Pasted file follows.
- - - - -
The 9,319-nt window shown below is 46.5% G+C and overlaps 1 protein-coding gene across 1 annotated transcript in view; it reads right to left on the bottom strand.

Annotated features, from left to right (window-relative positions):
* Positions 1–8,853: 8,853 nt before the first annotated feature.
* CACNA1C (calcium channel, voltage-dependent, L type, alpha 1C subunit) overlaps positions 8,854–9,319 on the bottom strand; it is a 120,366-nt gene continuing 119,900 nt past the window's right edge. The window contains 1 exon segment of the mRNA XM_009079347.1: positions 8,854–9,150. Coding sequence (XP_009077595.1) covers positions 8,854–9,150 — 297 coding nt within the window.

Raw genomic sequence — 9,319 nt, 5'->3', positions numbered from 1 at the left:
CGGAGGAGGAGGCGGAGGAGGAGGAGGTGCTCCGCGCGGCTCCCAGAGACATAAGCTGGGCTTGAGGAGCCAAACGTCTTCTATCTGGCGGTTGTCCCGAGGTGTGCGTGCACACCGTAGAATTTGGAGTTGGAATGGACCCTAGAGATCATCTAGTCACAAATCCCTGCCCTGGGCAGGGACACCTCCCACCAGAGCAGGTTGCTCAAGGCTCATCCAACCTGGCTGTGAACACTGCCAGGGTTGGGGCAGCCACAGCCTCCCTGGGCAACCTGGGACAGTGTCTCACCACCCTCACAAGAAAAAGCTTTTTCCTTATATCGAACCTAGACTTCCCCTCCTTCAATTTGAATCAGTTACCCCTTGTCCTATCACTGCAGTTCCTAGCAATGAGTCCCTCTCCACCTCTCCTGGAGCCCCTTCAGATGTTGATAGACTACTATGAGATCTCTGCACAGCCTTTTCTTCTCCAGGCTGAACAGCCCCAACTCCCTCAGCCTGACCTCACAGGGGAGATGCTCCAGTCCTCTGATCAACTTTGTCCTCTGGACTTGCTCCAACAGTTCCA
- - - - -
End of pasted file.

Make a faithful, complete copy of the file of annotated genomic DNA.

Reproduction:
The 9,319-nt window shown below is 46.5% G+C and overlaps 1 protein-coding gene across 1 annotated transcript in view; it reads right to left on the bottom strand.

Annotated features, from left to right (window-relative positions):
* Positions 1–8,853: 8,853 nt before the first annotated feature.
* CACNA1C (calcium channel, voltage-dependent, L type, alpha 1C subunit) overlaps positions 8,854–9,319 on the bottom strand; it is a 120,366-nt gene continuing 119,900 nt past the window's right edge. The window contains 1 exon segment of the mRNA XM_009079347.1: positions 8,854–9,150. Coding sequence (XP_009077595.1) covers positions 8,854–9,150 — 297 coding nt within the window.

Raw genomic sequence — 9,319 nt, 5'->3', positions numbered from 1 at the left:
CGGAGGAGGAGGCGGAGGAGGAGGAGGTGCTCCGCGCGGCTCCCAGAGACATAAGCTGGGCTTGAGGAGCCAAACGTCTTCTATCTGGCGGTTGTCCCGAGGTGTGCGTGCACACCGTAGAATTTGGAGTTGGAATGGACCCTAGAGATCATCTAGTCACAAATCCCTGCCCTGGGCAGGGACACCTCCCACCAGAGCAGGTTGCTCAAGGCTCATCCAACCTGGCTGTGAACACTGCCAGGGTTGGGGCAGCCACAGCCTCCCTGGGCAACCTGGGACAGTGTCTCACCACCCTCACAAGAAAAAGCTTTTTCCTTATATCGAACCTAGACTTCCCCTCCTTCAATTTGAATCAGTTACCCCTTGTCCTATCACTGCAGTTCCTAGCAATGAGTCCCTCTCCACCTCTCCTGGAGCCCCTTCAGATGTTGATAGACTACTATGAGATCTCTGCACAGCCTTTTCTTCTCCAGGCTGAACAGCCCCAACTCCCTCAGCCTGACCTCACAGGGGAGATGCTCCAGTCCTCTGATCAACTTTGTCCTCTGGACTTGCTCCAACAGTTCCA